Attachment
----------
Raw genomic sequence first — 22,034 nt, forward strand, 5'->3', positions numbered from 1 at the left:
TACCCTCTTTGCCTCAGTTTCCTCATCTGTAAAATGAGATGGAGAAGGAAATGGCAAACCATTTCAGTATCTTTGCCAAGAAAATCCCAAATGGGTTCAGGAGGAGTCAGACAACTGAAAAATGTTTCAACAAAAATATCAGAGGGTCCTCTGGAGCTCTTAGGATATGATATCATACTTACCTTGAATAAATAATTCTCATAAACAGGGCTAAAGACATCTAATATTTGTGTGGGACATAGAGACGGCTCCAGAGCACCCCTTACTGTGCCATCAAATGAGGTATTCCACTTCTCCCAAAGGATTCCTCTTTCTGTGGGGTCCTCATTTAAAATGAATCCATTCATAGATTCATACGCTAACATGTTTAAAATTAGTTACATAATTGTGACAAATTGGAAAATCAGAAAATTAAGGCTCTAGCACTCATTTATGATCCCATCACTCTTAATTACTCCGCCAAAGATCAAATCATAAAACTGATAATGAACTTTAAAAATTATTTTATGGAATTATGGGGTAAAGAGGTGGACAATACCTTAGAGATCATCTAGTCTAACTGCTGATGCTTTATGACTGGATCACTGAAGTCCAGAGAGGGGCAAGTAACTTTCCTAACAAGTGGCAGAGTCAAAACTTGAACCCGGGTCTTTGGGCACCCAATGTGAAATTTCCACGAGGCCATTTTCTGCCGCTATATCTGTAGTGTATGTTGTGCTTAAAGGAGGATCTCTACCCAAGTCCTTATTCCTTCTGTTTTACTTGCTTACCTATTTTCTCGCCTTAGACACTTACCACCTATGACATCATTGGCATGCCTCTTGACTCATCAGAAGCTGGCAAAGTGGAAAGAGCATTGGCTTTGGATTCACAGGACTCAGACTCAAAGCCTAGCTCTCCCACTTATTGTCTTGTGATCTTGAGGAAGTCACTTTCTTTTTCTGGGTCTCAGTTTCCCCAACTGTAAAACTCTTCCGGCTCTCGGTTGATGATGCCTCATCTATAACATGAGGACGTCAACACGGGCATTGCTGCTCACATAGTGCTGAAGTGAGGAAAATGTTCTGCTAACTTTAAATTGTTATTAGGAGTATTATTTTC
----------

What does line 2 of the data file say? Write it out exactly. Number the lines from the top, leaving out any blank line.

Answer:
TACCCTCTTTGCCTCAGTTTCCTCATCTGTAAAATGAGATGGAGAAGGAAATGGCAAACCATTTCAGTATCTTTGCCAAGAAAATCCCAAATGGGTTCAGGAGGAGTCAGACAACTGAAAAATGTTTCAACAAAAATATCAGAGGGTCCTCTGGAGCTCTTAGGATATGATATCATACTTACCTTGAATAAATAATTCTCATAAACAGGGCTAAAGACATCTAATATTTGTGTGGGACATAGAGACGGCTCCAGAGCACCCCTTACTGTGCCATCAAATGAGGTATTCCACTTCTCCCAAAGGATTCCTCTTTCTGTGGGGTCCTCATTTAAAATGAATCCATTCATAGATTCATACGCTAACATGTTTAAAATTAGTTACATAATTGTGACAAATTGGAAAATCAGAAAATTAAGGCTCTAGCACTCATTTATGATCCCATCACTCTTAATTACTCCGCCAAAGATCAAATCATAAAACTGATAATGAACTTTAAAAATTATTTTATGGAATTATGGGGTAAAGAGGTGGACAATACCTTAGAGATCATCTAGTCTAACTGCTGATGCTTTATGACTGGATCACTGAAGTCCAGAGAGGGGCAAGTAACTTTCCTAACAAGTGGCAGAGTCAAAACTTGAACCCGGGTCTTTGGGCACCCAATGTGAAATTTCCACGAGGCCATTTTCTGCCGCTATATCTGTAGTGTATGTTGTGCTTAAAGGAGGATCTCTACCCAAGTCCTTATTCCTTCTGTTTTACTTGCTTACCTATTTTCTCGCCTTAGACACTTACCACCTATGACATCATTGGCATGCCTCTTGACTCATCAGAAGCTGGCAAAGTGGAAAGAGCATTGGCTTTGGATTCACAGGACTCAGACTCAAAGCCTAGCTCTCCCACTTATTGTCTTGTGATCTTGAGGAAGTCACTTTCTTTTTCTGGGTCTCAGTTTCCCCAACTGTAAAACTCTTCCGGCTCTCGGTTGATGATGCCTCATCTATAACATGAGGACGTCAACACGGGCATTGCTGCTCACATAGTGCTGAAGTGAGGAAAATGTTCTGCTAACTTTAAATTGTTATTAGGAGTATTATTTTC